Mr McKinney: What is the strength of the duty?  What happens if they do not report?  In other words, is there a potential flaw in your monitoring if they do not report financial transactions and anything else?

 

Mr Kirkwood: The board will be required to have procedures in place in order for the GPs to —

 

Mr McKinney: Is that part of the plan?

 

Mr Kirkwood: Yes.  The board has worked that up already in readiness for when the EU directive is proposed.  We are in limbo until we can get the regulations made, but the board has worked on that.  Similarly, the Department is working on guidance to accompany the regulations.

 

Mr McKinney: What does a failure to report meant?

 

Mr Galway: Do you mean some sort of sanction, for instance?

 

Mr McKinney: What will encourage them to report accurately so that your monitoring is robust?

 

Ms Daly: It is a statutory requirement; it is in EU law.  We would look to the board, working with the BSO, to ensure that there are appropriate arrangements in place to address all requirements of statutory obligations.

 

Ms Brown: Thank you for your presentation.  In paragraph 10 of your paper you state that a number of pieces of guidance need to be developed for the system to operate in practice, following the introduction of the legislation.  When do you expect the new system to be up and running?  Do the new rules apply once the legislation takes effect, or do people have to wait until the guidance is developed and the charging mechanisms are in place?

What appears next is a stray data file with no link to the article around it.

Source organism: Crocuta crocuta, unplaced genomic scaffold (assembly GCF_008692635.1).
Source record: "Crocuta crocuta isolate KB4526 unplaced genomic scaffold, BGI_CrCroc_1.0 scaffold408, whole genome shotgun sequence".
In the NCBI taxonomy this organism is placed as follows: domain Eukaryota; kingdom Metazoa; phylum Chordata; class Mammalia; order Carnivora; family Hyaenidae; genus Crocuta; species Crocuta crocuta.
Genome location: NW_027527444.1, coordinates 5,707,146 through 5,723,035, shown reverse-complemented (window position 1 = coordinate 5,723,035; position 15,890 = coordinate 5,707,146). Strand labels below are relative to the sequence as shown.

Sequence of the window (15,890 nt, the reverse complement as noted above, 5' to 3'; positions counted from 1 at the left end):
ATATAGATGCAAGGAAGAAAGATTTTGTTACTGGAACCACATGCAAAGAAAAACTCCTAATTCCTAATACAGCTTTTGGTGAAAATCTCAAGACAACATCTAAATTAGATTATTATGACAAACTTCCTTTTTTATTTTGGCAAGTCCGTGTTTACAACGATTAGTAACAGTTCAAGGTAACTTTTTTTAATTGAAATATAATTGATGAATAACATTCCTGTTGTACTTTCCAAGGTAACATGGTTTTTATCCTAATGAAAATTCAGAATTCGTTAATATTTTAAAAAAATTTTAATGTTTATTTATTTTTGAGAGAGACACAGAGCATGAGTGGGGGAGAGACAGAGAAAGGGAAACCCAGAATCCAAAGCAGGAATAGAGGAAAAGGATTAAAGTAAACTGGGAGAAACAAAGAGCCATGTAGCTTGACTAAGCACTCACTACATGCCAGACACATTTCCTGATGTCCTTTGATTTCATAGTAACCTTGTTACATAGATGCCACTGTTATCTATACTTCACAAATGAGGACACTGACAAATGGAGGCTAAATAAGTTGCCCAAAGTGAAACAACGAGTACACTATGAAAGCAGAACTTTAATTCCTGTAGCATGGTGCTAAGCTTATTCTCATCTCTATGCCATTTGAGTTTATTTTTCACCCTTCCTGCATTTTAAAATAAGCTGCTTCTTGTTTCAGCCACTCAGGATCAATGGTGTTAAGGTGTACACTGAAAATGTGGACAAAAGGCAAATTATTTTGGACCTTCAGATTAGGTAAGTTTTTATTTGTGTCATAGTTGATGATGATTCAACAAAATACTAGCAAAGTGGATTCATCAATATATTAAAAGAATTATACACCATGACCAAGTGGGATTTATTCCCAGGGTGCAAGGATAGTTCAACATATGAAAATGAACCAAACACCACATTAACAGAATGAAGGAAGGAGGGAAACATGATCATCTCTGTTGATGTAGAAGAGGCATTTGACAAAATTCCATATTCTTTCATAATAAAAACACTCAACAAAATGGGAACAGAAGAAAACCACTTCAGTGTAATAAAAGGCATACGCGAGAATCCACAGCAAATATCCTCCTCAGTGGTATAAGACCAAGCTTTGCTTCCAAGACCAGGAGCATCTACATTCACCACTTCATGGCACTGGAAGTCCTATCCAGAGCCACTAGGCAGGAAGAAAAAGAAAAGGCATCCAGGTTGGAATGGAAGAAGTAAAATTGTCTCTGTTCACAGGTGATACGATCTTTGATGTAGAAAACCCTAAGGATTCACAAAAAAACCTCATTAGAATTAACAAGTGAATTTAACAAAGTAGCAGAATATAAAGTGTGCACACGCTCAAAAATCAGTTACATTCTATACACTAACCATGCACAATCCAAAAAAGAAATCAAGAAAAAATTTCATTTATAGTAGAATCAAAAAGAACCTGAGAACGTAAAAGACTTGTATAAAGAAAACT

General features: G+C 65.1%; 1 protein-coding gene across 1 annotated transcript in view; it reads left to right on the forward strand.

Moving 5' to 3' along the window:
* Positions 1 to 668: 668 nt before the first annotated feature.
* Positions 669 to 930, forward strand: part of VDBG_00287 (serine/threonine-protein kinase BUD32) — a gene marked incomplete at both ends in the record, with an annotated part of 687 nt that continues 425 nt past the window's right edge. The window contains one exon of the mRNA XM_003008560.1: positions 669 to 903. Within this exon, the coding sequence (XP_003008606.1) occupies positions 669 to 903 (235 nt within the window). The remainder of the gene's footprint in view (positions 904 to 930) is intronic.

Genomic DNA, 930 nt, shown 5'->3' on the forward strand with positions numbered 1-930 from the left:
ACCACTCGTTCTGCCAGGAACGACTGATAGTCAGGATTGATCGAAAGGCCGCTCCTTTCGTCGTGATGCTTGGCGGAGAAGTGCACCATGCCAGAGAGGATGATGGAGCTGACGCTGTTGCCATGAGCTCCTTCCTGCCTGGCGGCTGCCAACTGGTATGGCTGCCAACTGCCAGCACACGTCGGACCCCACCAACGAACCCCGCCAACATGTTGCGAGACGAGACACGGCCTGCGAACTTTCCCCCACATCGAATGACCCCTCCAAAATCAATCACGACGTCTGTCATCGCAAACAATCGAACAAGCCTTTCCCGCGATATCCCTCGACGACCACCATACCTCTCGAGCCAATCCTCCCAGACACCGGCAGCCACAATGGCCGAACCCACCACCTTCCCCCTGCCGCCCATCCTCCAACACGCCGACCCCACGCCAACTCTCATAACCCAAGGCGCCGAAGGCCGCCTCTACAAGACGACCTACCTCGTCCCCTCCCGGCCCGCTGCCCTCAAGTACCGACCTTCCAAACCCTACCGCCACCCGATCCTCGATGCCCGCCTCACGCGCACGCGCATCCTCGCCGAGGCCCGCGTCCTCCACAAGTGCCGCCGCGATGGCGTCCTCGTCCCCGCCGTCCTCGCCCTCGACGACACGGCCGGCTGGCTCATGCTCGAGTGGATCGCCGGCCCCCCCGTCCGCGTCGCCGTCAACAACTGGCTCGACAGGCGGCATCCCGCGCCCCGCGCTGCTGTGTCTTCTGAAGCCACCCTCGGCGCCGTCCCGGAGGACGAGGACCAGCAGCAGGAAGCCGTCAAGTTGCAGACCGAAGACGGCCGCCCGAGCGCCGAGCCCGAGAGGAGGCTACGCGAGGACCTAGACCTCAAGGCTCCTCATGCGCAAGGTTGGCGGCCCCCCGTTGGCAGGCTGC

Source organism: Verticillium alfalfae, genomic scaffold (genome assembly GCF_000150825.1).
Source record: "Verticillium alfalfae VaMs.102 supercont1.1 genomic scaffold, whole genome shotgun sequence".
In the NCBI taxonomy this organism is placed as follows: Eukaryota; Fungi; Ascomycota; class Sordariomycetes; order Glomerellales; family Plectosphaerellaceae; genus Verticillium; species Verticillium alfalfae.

Mr Kirkwood: The system will be up and running as soon as we can make the regulations.  If the Health Committee gave the go-ahead today, and approval for the regulations was given, the idea is that they would be made next week and come into operation the following week.  That would probably be the second week in December.  That is when the legislation would be in place.

 

When the legislation is in place, directions have to be in place directing the board.  Transfer of functions directions must also be in place to transfer to the board functions in relation to prior authorisation.  The transposition note, which sets out how we have transposed each article in the directive, goes to the EU Commission, and there has to be guidance in place.  You cannot merely transpose the directive without having all those in place by the date that the regulations come into place.  Say, for example, that we got the go-ahead today, made the regulations next week, and they came into operation in the week commencing 9 December, all those documents and directions that I referred to would be in place by then.  They are ready to go, except for the guidance, as a wee bit of finalising needs to be done to it.  Depending on how we get on today, it will be ready to go by the week commencing 9 December.